[7]  Foucault, M. (1978). Excerpts from The history of sexuality, Vol 1: An introduction.

[8]  Kuhn, Thomas S. “Scientific Paradigms.” In Sociology of Science edited by Barry Barnes, 80-104. Middlesex: Penguin Books, 1972.

[9]  Bruno Latour, Science in Action. How to Follow Scientists and Engineers Through Society (Harvard), pp. 1-100.

[10]  Bruno Latour: “Where are the missing masses? The sociology of a few mundane artifacts”, in Bijker, Wiebe E.; Law, John, Shaping technology/building society: studies in sociotechnical change.

[11]  Pollock, Anne. Medicating Race: Heart Disease and Durable Preoccupations with Difference, Durham, NC: Duke University Press, 2012. Introduction, pp. 1-27.

[12]  Rose, N. (2007). The politics of life itself. Princeton, NJ: Princeton University Press (Introduction pp. 1-8).

[13]  Rosenberger, R. (2014). “Multistability and the Agency of Mundane Artifacts: from Speed Bumps to Subway Benches.” Human Studies. 37: 369-392.

[14]  Rosenberger, R., and P.-P. Verbeek. (2015). “A Field Guide to Postphenomenology.” In: Postphenomenological Investigations: Essays on Human-Technology Relations, R. Rosenberger and P.-P. Verbeek (Eds.). Lexington Books, pp. 9-41.

[15]  Steven Shapin, “Rarely Pure and Never Simple: Talking About Truth,” Configurations 7:1 (1999), 1-14.

[16]  Steven Shapin, A Social Construction of Truth. Civility and Science in Seventeenth Century England (Chicago), Epilogue.

[17]  Vertesi, Janet, David Ribes, Laura Forlano, Yanni A. Loukissas, and Marisa Cohn (2016). “Engaging, Critiquing, and Making Digital Systems: Crossings between STS and Design,” in The STS Handbook. Cambridge: MIT Press.

[18]  Winner, Langdon, “Do Artifacts Have Politics,” in The Whale and the Reactor (Chicago: University of Chicago Press, 1986), pp. 19-39.

Do Justice to Your Data

I met with my advisor two weeks before a major conference deadline. It was a Saturday. She had a coffee in her hand, and she was telling me how some other students had so many things to write in their paper:

“I guess this may due to culture. You know, both of them have so much to say. The finding section is already 9 pages and it’s only one-third of all the findings!”

I listened closely and replied that I never had so much to say. It in fact sounded pretty weird to me that people wrote so long. My advisor continued to say, data had to go through the researcher to be visible and I might affect those data. I was stunned. Yes, I know as a human being I’m not the kind of person who can talk on and on. I feel more comfortable when I can keep silence. However, for writing an academic paper, I know I have to write and I will certainly make sure that I offer as much data as it requires. But my advisor said:

“Yes I know. But still, your data will go through you. They are expressed in the way you express.”

I suddenly realized her point and yelled: “OMG I feel so bad about my data! They are suffering just because I don’t have much to say!” Since then I know I have to do justice for my data – these are great data which have value in themselves. They should not suffer because of me.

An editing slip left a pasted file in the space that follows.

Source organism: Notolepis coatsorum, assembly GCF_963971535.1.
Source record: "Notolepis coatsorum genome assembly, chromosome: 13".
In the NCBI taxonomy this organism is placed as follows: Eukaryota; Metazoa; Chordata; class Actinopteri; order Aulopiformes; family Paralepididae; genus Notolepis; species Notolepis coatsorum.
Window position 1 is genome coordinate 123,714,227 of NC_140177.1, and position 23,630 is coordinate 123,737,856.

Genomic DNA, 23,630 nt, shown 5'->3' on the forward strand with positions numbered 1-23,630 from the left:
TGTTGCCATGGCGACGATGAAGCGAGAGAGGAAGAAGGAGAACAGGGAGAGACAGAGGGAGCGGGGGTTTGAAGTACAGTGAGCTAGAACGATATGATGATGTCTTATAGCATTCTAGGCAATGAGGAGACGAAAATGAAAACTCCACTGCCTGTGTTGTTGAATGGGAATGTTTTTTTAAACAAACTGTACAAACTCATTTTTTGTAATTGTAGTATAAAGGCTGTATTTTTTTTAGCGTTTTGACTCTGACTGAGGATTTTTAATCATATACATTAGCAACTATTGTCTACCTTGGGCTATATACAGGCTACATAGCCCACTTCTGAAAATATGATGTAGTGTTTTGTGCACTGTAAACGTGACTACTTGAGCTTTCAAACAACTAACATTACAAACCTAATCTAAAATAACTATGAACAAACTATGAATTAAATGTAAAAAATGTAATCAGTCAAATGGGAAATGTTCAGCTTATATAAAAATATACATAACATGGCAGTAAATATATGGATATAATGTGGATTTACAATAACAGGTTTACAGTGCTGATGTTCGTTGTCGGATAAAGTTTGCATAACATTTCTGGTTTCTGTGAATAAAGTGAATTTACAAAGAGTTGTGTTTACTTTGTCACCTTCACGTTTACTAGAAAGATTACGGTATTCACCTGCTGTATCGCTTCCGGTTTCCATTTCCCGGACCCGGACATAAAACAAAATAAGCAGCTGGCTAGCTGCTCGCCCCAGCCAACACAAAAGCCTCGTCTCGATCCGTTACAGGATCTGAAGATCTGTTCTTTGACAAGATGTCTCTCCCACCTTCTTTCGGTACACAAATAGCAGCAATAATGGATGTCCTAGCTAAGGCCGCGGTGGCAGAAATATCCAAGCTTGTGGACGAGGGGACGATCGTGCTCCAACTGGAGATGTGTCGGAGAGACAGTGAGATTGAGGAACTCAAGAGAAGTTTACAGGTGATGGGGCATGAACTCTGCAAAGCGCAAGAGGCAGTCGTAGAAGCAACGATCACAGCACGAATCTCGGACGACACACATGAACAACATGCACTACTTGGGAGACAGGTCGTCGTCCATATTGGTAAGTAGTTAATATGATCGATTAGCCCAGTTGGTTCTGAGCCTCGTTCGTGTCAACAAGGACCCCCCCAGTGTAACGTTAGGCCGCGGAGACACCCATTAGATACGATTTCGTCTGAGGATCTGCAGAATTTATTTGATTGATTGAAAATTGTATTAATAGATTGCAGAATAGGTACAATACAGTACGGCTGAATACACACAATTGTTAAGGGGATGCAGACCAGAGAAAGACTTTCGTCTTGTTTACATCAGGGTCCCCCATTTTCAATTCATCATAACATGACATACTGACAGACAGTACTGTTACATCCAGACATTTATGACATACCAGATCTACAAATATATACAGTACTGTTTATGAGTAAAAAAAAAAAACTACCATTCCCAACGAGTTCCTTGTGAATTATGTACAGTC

Interviews

I guess it’s fair for me to say that my June and July have all been spent on interviewing people: I did sixty-eight interviews in total. Some of them were short, some of them were long. I have never talked to so many people during any summer in the past twenty-five years. Interestingly, neither have I ever answered so many questions in two months.

I interviewed people who were old, who were young, who were men, who were women, who lived in rural villages, who grew up in urban cities. I asked them how they used their mobile phones, what they did with WeChat, how they played around with emojis and stickers, how they learned farming knowledge, and how they communicated with their children abroad. People answered my questions. Some of them answered in hasty, so I often had to repeat my question. Some of them were super talkative and energetic. They led the conversation, while I had to find my own way of asking them questions, if possible. Sometimes people were quite nervous when hearing the word “interview”, so I ensured them that there would be no provocative questions and they were all protected by the law in the U.S. (people laughed when they heard this). A common reaction that I got was that people felt they had nothing to offer: “I don’t know anything. I don’t really use smartphone/WeChat/emojis. I don’t know how to use them. You probably should interview that guy, he knows more than me.” When I said I would love to know why they didn’t use those things, they were usually more confused – anyway, why does one want to know why other people don’t know a certain thing?

I interviewed people in days and at nights. I visited them by walking, by motorcycle, by car, by bus, by subway. In rural villages and the small town, I simply went and visited without bringing anything other than my notebook and pen. Instead, people offered me watermelons to eat generously (because it was summer). Occasionally, they even invited me to lunch or dinner, and they were sincere. For urban citizens, I paid for their coffees, milk teas, juices, snacks, etc. Basically, I paid for their time so that they could answer my questions. In the city, it was not unusual for me to spend more than half an hour to get to the location for interviewing. However, in rural regions, all I needed to do was to walk or hop on a motorcycle – it wouldn’t take me more than ten minutes to greet someone in person. Because of the interviews in rural areas, I was able to do some exercise by walking. Because of the interviews in urban areas, I was able to enjoy various beverages.